‘Whales’ And Dolphins May Work Together

Posted by on October 9, 2013 in Sci-Tech, Science with 0 Comments

Anna Salleh | ABCnet | Oct 10th 2013

WhaleFalse killer whales and bottlenose dolphins in New Zealand form long-term partnerships that might help them fend off predators or find food, researchers suggest.

Masters student Jochen Zaeschmar, and colleagues, from Massey University’s Coastal-Marine Research Group, report their findings in a recent issue of Mammal Review.

“There is a long-term association between, not just the two species, but between actual individuals,” says Zaeschmar.

False killer whales (Pseudorca crassidens) are actually a rare type of dolphin that are sometimes found together with bottlenose dolphins (Tursiops truncatus).

But, until now there has been little research to investigate whether this association is just a matter of coincidence, or whether there issomething more to it.

“The first time I ever saw them together I was intrigued straight away because it seemed to be not random,” says Zaeschmar. “They were so happy in each others’ company. It was almost like it was one species.”

False killer whales are three times the volume and two times the length of bottle nose dolphins and are jet black rather than grey.

Fin identification system

In a study spanning 17 years and 700 kilometres of territory in New Zealand waters, Zaeschmar and colleagues studied the movements of 61 false killer whales and 200 bottle nose dolphins, identifying individual animals by unique markings on their fins.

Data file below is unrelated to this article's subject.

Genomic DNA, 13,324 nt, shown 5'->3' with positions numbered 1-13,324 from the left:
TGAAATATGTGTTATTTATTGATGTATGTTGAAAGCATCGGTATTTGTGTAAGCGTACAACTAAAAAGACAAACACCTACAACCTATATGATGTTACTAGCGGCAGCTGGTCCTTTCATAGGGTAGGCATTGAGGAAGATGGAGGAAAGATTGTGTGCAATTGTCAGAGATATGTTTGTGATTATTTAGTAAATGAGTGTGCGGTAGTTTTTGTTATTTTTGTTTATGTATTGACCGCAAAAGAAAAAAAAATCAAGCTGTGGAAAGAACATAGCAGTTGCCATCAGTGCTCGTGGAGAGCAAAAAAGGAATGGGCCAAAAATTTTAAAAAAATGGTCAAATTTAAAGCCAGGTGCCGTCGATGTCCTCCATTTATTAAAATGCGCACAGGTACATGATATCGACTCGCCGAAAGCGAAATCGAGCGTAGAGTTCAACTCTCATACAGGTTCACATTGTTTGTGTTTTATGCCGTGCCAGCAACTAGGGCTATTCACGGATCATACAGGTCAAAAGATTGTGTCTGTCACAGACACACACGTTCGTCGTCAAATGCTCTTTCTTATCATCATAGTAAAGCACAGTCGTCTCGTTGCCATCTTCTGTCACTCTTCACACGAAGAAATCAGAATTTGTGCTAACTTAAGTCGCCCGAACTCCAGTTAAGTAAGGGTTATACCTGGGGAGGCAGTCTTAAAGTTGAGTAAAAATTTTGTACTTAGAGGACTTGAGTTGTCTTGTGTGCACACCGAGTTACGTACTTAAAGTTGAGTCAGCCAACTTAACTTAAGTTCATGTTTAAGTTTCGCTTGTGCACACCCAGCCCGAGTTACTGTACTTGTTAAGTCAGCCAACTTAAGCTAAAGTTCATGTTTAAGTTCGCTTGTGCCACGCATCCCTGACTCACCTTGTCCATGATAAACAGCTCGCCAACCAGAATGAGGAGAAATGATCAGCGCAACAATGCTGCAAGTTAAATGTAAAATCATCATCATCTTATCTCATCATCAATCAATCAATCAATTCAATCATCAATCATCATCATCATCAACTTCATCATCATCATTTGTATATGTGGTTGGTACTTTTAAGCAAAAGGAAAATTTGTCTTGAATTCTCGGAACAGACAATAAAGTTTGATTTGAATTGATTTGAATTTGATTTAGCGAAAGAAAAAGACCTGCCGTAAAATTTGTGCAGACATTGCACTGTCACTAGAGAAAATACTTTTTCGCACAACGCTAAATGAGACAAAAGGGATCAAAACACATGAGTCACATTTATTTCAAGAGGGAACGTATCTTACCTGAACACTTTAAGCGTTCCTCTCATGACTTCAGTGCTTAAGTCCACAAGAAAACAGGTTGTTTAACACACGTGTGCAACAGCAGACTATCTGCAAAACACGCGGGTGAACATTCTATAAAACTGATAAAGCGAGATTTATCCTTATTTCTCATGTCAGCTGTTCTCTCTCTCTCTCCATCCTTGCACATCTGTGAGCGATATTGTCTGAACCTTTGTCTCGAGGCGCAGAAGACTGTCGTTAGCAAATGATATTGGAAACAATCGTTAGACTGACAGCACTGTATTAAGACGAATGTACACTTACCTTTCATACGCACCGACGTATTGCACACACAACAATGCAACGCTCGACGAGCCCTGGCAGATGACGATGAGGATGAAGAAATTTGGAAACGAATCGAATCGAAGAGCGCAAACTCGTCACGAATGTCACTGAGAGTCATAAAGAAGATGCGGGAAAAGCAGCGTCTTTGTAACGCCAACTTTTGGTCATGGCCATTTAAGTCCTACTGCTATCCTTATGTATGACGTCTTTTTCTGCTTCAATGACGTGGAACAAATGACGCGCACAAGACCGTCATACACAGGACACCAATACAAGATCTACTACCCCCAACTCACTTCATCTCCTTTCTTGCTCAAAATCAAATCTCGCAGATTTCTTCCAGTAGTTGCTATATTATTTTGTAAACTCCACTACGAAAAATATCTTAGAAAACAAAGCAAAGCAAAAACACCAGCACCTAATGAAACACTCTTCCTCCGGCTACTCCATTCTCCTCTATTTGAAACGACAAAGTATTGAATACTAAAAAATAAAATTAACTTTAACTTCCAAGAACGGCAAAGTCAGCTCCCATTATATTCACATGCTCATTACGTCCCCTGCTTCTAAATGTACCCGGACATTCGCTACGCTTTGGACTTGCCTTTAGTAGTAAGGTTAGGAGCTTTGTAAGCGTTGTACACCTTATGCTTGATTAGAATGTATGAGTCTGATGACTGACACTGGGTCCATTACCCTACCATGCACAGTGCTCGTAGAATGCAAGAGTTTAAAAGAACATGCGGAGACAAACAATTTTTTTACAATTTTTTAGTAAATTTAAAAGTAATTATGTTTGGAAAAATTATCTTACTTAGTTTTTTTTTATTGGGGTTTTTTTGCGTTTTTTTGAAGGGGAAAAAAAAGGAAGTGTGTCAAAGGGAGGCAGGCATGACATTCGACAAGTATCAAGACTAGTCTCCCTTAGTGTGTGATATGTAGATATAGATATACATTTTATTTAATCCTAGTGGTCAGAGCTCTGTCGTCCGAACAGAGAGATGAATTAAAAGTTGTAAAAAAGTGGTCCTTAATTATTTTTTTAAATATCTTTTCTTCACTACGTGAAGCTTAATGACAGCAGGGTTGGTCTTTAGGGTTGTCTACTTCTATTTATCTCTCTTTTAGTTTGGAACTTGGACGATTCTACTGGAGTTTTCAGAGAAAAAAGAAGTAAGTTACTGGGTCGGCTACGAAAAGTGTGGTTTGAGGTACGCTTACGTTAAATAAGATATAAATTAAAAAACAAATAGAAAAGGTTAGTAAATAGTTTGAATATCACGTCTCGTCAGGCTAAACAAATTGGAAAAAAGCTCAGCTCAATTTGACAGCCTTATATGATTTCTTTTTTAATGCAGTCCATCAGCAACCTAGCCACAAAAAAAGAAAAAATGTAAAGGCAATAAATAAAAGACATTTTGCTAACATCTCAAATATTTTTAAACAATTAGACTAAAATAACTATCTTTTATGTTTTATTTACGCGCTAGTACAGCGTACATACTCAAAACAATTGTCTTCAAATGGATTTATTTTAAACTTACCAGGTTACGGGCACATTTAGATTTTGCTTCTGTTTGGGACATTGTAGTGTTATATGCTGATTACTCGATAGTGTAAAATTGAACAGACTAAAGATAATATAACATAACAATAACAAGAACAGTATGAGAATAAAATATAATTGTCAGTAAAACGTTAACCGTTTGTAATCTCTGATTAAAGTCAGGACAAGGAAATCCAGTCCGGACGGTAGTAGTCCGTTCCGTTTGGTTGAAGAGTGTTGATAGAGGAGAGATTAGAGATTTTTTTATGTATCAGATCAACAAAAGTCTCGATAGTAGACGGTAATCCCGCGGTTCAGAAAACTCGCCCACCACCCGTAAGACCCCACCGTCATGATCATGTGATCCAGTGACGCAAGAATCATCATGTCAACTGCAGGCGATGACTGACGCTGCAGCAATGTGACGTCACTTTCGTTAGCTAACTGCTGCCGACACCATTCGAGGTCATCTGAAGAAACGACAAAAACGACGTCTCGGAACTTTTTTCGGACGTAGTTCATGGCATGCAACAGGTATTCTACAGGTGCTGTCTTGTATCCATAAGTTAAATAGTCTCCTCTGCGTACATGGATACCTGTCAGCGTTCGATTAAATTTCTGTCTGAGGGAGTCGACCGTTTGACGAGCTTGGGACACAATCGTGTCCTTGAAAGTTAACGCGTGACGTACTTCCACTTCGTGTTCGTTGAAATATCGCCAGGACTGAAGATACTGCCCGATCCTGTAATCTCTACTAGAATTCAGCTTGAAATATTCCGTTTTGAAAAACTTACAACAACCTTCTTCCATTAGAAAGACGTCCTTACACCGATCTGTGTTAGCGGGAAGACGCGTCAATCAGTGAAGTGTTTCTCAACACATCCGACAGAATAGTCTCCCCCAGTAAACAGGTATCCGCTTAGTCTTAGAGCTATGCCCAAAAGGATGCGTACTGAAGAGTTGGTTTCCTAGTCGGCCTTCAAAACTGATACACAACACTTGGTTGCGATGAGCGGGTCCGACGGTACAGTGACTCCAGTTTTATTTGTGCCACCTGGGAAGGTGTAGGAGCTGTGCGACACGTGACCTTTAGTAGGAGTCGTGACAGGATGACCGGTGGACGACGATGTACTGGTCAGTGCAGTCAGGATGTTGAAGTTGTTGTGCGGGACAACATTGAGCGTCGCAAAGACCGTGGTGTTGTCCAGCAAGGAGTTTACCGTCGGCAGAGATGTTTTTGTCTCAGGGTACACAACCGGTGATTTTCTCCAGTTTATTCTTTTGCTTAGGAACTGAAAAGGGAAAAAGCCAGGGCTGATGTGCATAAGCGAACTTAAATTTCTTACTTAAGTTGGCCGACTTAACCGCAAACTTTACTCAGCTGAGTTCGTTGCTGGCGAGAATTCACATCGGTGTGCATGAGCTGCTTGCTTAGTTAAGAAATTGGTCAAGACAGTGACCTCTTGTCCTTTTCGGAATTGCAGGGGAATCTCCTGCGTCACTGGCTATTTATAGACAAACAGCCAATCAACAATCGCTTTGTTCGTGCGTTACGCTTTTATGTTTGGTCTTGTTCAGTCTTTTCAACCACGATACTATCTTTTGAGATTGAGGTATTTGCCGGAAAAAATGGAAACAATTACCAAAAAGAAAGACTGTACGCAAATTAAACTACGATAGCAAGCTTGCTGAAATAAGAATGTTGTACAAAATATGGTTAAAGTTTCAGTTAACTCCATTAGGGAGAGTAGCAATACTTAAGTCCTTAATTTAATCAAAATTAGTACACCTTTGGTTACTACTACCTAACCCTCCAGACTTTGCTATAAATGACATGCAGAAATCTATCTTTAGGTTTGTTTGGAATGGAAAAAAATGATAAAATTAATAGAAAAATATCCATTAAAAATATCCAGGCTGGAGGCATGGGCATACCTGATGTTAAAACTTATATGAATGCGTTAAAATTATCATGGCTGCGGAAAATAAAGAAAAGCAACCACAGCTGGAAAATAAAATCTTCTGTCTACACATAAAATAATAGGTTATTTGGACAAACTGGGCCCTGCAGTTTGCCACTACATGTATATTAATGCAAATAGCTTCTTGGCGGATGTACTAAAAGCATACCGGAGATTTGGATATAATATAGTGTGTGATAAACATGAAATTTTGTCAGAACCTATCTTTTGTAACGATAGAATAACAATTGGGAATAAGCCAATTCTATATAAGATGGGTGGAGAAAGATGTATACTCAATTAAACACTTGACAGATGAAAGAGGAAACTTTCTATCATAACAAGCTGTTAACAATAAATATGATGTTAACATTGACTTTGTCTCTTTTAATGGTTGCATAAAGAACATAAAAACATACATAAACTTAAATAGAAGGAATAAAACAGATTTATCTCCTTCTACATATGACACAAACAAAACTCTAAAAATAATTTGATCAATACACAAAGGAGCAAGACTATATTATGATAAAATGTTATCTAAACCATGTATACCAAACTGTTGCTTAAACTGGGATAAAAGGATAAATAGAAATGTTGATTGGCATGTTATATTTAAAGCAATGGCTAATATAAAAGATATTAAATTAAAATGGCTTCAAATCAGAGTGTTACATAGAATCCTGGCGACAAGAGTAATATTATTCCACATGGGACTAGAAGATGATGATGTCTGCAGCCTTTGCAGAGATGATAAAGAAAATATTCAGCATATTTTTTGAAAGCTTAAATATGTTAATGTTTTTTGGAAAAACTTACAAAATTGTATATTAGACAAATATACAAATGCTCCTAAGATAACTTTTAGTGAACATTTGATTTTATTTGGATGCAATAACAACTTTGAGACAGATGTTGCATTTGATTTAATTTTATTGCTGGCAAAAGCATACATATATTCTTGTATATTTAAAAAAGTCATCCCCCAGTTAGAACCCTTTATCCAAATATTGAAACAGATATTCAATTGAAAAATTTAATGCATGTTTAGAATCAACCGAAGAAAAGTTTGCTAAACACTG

“There are nicks and notches and cuts in the backs of their fin that they accumulate over time – and they’re permanent,” says Zaeschmar. “We produced an identification catalogue for each species.”

The study was challenging, with researchers having to get up close to take photos of the fins while the animals were moving in the open ocean.

But the findings have been worth the trouble.

“Not only are we seeing the same whales over and over again, but also the same dolphins,” says Zaeschmar.

“They basically do everything together. They feed together, they travel together, they rest together. We have not seen any physical state where they have not been together.”

The animals also have physical contact and have been known to produce viable hybrids in captivity.

“It’s a pretty exciting thing that these relationships last much longer than we thought,” says Zaeschmar.

Safety in numbers

Zaeschmar offers a number of theories as to why this long-term association exists.

One idea is that there is safety in numbers – the more individuals there are in a group, the more eyes there are looking out for predators, and if a predator does come, the less chance there is of any one individual being chosen.

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